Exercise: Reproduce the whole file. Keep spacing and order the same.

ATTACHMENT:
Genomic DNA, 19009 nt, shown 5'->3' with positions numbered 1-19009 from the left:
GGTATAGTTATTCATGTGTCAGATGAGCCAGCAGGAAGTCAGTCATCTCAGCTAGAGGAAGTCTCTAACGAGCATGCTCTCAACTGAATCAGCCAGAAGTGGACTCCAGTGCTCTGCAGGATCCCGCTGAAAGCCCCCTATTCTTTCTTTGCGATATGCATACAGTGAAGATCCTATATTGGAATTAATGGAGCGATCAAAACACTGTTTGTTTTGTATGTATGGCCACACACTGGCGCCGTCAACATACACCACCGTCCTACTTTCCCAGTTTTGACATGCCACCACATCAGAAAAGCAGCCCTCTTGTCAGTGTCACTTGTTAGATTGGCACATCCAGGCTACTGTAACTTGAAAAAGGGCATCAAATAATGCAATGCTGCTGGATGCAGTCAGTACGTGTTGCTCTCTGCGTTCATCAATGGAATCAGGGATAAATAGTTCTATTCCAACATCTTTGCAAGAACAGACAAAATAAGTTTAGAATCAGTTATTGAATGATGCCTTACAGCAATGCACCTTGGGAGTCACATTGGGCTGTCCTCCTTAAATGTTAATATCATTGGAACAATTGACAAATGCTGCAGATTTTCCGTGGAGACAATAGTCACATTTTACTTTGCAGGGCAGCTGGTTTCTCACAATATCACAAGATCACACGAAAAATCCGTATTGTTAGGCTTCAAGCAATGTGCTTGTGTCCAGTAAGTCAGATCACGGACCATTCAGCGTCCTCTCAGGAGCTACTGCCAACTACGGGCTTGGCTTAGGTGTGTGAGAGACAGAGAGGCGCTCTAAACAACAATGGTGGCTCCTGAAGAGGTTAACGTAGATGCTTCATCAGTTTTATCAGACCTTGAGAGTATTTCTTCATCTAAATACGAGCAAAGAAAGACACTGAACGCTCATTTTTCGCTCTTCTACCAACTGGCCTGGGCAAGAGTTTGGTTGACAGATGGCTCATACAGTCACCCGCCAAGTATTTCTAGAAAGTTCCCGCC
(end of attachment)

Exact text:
Genomic DNA, 19009 nt, shown 5'->3' with positions numbered 1-19009 from the left:
GGTATAGTTATTCATGTGTCAGATGAGCCAGCAGGAAGTCAGTCATCTCAGCTAGAGGAAGTCTCTAACGAGCATGCTCTCAACTGAATCAGCCAGAAGTGGACTCCAGTGCTCTGCAGGATCCCGCTGAAAGCCCCCTATTCTTTCTTTGCGATATGCATACAGTGAAGATCCTATATTGGAATTAATGGAGCGATCAAAACACTGTTTGTTTTGTATGTATGGCCACACACTGGCGCCGTCAACATACACCACCGTCCTACTTTCCCAGTTTTGACATGCCACCACATCAGAAAAGCAGCCCTCTTGTCAGTGTCACTTGTTAGATTGGCACATCCAGGCTACTGTAACTTGAAAAAGGGCATCAAATAATGCAATGCTGCTGGATGCAGTCAGTACGTGTTGCTCTCTGCGTTCATCAATGGAATCAGGGATAAATAGTTCTATTCCAACATCTTTGCAAGAACAGACAAAATAAGTTTAGAATCAGTTATTGAATGATGCCTTACAGCAATGCACCTTGGGAGTCACATTGGGCTGTCCTCCTTAAATGTTAATATCATTGGAACAATTGACAAATGCTGCAGATTTTCCGTGGAGACAATAGTCACATTTTACTTTGCAGGGCAGCTGGTTTCTCACAATATCACAAGATCACACGAAAAATCCGTATTGTTAGGCTTCAAGCAATGTGCTTGTGTCCAGTAAGTCAGATCACGGACCATTCAGCGTCCTCTCAGGAGCTACTGCCAACTACGGGCTTGGCTTAGGTGTGTGAGAGACAGAGAGGCGCTCTAAACAACAATGGTGGCTCCTGAAGAGGTTAACGTAGATGCTTCATCAGTTTTATCAGACCTTGAGAGTATTTCTTCATCTAAATACGAGCAAAGAAAGACACTGAACGCTCATTTTTCGCTCTTCTACCAACTGGCCTGGGCAAGAGTTTGGTTGACAGATGGCTCATACAGTCACCCGCCAAGTATTTCTAGAAAGTTCCCGCC